The Pryor mountain form of T. spathulata is different from the cottonballs and also very unique. The leaves aren't quite as woolly, and the flowers are various shades of pink or purple. The two populations grow on separate mountain ranges, but I believe they are closely related and geographical isolation has created their unique features.
Here are some photos of T. spathulata from the Pryor mountains. Compare these with the cottonballs and you can see the differences.
Brian, the Pryor Mountain form are exquisite too, these certainly vie for North America's quintessential alpine plants. I'm wondering why these forms are not grown in North America, only in Europe; surely there are skilled enough growers in North America that would jump at the chance to cultivate these beauties. Is the Pryor form as tractable in cultivation as the cotton ball variety?
In my experience, the Pryors form of T. spathulata is challenging to cultivate on a long term basis. The plants are very sensitive to overwatering, and they are reluctant to set viable seed. The pryors are considered to be a cold desert, with some areas receiving less than 5 inches of precipitation per year. During periods of drought, no rain falls for months at a time. The plants are very adapted to this climate, which makes them difficult in cultivation.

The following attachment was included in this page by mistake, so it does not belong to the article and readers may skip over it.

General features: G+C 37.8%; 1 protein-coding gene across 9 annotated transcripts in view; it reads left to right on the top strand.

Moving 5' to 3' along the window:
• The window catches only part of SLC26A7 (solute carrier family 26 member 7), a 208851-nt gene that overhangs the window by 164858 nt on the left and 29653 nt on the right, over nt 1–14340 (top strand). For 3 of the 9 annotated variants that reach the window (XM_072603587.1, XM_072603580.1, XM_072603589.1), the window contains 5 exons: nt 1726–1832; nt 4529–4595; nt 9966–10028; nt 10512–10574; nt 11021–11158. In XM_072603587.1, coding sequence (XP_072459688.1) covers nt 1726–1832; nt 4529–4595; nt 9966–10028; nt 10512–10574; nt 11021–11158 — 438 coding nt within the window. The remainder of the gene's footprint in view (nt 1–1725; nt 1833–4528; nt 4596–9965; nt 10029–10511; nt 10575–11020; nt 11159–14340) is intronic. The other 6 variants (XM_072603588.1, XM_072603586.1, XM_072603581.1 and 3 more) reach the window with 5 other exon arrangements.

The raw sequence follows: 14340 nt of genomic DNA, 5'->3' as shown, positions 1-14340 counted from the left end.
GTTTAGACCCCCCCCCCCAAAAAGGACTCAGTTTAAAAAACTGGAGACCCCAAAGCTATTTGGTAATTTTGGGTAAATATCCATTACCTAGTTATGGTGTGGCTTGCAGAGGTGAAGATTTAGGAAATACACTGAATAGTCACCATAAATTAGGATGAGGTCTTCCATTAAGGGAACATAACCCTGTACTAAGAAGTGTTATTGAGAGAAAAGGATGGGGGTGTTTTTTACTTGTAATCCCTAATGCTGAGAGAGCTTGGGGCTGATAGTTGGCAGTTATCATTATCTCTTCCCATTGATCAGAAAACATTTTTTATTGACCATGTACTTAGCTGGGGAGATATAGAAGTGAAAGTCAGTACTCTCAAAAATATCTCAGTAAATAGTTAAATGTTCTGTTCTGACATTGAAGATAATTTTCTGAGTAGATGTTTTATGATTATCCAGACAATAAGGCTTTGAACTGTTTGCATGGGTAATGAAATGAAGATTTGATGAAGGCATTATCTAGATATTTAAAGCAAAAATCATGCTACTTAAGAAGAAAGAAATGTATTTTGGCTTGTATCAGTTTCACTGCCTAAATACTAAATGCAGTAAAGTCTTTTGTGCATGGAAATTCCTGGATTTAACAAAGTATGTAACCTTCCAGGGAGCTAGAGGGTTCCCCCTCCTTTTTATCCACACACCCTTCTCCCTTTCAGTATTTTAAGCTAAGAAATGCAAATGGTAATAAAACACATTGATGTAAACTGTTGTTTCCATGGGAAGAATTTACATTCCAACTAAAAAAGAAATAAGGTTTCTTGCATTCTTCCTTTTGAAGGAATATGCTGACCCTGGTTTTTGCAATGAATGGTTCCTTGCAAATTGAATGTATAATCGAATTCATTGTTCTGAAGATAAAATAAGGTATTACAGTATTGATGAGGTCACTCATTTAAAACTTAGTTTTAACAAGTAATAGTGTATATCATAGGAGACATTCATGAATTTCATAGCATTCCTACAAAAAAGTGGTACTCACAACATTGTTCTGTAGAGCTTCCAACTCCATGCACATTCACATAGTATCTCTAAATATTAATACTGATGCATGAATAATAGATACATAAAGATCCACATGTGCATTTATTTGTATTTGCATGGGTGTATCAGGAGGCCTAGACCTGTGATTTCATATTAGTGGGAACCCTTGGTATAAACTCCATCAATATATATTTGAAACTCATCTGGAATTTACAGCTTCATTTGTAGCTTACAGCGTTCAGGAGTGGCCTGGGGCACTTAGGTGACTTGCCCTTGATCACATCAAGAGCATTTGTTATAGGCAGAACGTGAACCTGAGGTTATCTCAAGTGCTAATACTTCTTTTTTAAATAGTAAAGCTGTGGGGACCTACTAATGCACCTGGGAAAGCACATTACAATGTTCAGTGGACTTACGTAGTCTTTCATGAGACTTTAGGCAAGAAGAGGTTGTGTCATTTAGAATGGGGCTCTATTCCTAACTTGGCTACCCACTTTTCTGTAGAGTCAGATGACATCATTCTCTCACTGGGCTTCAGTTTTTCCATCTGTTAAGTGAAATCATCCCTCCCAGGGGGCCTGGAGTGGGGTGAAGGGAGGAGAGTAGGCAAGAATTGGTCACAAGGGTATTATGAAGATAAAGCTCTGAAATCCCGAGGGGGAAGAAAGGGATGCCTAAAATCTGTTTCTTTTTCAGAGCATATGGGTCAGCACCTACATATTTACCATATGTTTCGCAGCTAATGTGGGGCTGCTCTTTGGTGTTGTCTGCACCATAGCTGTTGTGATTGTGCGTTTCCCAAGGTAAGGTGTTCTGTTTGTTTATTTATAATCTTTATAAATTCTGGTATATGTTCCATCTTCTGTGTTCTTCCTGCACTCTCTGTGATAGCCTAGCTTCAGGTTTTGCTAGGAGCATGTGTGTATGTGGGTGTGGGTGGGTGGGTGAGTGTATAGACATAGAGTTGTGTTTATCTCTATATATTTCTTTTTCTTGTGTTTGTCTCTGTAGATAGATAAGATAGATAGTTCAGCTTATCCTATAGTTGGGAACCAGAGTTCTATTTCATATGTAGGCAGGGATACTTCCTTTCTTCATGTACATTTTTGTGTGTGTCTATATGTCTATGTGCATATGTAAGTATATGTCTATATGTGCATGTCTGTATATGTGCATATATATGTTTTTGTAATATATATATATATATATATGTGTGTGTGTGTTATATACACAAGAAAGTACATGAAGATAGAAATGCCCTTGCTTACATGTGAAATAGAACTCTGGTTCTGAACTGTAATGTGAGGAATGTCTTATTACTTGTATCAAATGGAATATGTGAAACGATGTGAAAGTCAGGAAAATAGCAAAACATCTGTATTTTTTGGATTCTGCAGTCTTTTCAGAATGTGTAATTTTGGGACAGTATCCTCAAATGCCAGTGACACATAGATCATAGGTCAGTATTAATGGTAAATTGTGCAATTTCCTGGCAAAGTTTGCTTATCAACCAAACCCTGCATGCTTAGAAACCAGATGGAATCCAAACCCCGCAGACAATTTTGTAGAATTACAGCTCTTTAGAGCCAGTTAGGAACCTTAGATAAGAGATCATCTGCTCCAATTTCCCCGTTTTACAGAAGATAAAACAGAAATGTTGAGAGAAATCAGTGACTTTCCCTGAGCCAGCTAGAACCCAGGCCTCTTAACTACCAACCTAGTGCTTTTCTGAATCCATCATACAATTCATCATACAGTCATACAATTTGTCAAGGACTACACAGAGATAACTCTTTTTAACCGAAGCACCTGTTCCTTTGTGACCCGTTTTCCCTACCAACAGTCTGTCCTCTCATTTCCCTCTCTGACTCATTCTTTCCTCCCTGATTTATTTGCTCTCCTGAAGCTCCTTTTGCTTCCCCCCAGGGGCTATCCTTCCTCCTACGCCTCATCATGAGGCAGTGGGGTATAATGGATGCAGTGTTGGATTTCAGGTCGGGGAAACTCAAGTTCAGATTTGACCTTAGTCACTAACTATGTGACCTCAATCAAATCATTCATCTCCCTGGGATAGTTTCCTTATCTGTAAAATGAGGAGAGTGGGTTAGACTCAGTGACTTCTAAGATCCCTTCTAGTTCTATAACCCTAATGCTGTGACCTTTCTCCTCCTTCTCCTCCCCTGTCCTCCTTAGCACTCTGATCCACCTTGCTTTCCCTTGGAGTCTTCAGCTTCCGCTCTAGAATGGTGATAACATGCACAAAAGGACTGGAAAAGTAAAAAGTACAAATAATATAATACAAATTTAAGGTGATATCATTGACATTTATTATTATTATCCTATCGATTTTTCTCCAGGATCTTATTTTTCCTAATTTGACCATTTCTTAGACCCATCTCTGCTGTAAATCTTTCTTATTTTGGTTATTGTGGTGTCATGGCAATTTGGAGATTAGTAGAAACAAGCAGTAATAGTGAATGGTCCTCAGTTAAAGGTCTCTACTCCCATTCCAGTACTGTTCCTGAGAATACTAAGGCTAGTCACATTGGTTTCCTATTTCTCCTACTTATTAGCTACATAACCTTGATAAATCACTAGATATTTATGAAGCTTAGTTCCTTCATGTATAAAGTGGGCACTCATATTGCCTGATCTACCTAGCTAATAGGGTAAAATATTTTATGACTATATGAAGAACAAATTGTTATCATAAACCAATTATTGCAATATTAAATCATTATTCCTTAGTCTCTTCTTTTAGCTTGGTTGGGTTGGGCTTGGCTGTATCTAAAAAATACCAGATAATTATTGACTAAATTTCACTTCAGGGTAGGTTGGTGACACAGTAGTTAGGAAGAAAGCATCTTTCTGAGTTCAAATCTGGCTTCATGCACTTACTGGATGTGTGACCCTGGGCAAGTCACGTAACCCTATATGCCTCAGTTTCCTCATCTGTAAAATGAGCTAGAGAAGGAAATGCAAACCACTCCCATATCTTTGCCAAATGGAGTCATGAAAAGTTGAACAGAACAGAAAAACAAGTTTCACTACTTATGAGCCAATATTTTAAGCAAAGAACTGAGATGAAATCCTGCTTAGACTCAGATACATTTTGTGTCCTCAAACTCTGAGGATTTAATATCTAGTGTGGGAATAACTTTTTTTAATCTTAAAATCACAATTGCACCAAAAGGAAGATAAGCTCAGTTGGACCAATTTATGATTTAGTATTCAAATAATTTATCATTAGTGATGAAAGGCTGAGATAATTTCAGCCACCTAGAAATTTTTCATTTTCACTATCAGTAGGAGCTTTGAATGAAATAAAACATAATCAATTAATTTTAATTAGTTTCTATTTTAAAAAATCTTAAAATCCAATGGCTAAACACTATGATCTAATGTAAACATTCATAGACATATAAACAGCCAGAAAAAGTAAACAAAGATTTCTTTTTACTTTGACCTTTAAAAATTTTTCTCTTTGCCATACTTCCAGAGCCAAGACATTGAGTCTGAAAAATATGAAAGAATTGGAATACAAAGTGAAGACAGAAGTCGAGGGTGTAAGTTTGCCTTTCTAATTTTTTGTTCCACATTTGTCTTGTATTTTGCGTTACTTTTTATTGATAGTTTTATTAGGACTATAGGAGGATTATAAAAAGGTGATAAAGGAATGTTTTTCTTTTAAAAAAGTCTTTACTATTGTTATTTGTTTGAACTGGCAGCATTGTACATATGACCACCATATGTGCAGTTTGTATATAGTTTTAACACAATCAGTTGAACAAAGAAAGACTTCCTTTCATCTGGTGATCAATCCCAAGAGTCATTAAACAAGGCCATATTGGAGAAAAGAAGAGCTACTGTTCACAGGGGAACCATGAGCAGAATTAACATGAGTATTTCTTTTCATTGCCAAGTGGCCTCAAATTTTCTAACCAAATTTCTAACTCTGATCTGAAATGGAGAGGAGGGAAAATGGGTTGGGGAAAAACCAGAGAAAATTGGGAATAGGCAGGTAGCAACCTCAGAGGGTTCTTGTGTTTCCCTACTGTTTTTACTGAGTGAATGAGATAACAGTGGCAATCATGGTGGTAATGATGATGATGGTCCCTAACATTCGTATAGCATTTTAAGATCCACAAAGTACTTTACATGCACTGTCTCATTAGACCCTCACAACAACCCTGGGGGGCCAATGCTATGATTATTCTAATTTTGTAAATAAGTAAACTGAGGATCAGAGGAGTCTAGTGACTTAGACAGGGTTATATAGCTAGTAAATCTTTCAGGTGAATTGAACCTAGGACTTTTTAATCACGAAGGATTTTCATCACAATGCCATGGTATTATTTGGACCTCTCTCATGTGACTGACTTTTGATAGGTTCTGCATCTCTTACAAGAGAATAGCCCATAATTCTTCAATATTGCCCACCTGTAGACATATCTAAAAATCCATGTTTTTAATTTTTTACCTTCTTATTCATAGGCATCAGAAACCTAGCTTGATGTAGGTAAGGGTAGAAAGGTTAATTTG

Surprisingly, the cottonball variety is the easiest Townsendia that I've grown. It grows quickly and produces large clusters and abundant flowers. Even in the wet climate of the UK, people can grow the plants until the nearly reach 6 inches in diameter. I'm of the opinion that this variety is a totally unique entity.
Not too many plant wise people frequent the Pryors at the time when the plants are in seed. All it takes is a strong gust of wind and--whoosh--all the seeds are gone. As for the cottonbal variety, only I know the location. I hope to someday get the cottonball variety into the hands of skilled American growers. I am very curious to its true identity. As for now, I am trying to get a good seed set on my homegrown plants.
Brian, this is one of the cutest plants I have ever seen! And the cottonball version is very special! (Hope you don't forget the location!)